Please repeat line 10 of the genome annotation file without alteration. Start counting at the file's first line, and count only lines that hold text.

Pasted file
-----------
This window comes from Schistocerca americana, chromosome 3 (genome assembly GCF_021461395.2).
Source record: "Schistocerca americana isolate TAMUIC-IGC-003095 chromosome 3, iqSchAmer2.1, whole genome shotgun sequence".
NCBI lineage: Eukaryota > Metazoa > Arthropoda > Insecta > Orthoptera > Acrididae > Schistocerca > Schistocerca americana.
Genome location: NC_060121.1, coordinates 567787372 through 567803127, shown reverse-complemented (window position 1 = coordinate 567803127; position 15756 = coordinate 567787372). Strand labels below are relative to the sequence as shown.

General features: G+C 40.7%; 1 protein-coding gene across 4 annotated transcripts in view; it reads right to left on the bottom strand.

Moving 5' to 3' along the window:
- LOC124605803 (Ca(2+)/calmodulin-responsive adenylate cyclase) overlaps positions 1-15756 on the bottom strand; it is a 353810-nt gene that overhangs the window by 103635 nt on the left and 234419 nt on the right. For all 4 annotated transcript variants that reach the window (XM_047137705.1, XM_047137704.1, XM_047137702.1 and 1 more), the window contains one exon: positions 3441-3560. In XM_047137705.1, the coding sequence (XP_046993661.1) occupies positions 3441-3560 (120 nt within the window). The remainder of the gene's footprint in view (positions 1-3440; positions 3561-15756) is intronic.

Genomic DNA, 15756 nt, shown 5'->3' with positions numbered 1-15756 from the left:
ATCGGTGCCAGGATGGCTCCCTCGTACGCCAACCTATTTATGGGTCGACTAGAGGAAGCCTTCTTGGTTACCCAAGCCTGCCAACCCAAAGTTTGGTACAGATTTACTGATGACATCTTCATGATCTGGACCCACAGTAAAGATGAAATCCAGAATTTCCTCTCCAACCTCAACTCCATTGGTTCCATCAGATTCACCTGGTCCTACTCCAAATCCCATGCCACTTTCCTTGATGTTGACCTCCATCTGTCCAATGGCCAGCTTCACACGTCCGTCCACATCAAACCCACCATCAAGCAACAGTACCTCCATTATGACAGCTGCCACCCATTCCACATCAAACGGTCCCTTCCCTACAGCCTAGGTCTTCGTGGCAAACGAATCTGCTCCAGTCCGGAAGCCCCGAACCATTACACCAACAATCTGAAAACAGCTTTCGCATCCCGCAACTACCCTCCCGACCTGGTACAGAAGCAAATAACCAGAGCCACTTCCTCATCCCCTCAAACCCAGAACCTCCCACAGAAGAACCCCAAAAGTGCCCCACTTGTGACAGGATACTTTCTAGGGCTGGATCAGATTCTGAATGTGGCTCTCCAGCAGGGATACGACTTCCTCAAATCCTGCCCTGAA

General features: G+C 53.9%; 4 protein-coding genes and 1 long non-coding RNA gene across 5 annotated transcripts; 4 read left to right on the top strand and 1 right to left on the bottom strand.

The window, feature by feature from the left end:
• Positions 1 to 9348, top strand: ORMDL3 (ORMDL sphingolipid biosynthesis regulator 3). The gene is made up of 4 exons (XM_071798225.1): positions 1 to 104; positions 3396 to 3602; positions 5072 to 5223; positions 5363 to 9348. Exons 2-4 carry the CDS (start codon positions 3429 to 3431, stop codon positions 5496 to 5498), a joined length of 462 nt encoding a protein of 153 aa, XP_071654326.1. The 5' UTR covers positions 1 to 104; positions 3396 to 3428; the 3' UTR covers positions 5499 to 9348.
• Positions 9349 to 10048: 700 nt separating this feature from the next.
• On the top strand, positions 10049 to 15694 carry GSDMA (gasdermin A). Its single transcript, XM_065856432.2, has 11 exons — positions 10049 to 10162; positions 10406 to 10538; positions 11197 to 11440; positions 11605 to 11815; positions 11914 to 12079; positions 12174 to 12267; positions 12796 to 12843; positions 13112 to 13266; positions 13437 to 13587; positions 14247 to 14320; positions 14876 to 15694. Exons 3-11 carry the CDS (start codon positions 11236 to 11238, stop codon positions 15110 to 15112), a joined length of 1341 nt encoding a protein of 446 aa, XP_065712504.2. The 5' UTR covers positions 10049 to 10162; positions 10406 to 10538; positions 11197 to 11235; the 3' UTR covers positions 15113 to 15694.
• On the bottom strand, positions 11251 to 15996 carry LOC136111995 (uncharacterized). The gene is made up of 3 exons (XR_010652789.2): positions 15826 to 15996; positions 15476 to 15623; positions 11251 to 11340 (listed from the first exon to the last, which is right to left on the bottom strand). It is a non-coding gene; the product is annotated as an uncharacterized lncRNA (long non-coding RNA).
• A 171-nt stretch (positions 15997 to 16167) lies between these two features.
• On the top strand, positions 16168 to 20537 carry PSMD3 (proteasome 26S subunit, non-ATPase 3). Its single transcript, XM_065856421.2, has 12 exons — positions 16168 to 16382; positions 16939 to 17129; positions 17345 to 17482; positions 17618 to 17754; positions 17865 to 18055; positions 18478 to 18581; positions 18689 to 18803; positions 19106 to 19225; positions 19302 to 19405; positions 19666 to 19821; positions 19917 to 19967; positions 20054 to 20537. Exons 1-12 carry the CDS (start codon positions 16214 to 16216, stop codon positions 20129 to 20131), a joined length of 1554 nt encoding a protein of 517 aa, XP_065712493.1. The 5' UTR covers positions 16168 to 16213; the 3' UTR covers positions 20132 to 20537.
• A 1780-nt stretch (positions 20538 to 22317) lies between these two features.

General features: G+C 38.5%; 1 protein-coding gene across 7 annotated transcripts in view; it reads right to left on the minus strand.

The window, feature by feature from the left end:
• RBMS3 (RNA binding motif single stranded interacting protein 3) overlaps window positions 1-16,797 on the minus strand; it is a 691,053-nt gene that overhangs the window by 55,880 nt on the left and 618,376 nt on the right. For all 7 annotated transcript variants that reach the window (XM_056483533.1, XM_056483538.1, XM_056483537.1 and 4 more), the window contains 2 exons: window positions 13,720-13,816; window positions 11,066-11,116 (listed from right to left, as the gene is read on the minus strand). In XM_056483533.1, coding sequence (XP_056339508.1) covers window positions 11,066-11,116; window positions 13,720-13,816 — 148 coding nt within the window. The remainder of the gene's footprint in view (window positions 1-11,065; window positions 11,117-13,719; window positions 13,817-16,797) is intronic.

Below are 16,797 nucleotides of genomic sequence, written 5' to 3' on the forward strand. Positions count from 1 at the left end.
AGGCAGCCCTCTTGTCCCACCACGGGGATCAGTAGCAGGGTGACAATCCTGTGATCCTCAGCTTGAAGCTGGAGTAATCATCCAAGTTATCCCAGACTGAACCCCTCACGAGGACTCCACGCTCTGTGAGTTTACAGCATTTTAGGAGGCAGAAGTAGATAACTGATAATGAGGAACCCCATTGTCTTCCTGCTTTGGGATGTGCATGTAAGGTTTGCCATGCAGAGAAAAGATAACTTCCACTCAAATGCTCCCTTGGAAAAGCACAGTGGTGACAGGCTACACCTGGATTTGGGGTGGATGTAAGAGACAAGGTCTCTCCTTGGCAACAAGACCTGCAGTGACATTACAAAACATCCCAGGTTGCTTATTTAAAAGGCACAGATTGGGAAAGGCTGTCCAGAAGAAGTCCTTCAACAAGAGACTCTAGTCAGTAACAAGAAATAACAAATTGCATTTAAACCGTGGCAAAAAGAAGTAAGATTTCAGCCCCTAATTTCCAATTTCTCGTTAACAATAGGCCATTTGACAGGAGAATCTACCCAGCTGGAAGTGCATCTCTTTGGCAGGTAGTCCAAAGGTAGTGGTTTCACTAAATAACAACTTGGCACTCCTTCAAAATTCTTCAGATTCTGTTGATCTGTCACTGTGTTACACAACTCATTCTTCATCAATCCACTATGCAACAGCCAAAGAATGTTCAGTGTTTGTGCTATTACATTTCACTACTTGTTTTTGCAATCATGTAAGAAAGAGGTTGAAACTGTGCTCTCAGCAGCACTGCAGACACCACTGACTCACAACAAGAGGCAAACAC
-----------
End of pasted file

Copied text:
General features: G+C 53.9%; 4 protein-coding genes and 1 long non-coding RNA gene across 5 annotated transcripts; 4 read left to right on the top strand and 1 right to left on the bottom strand.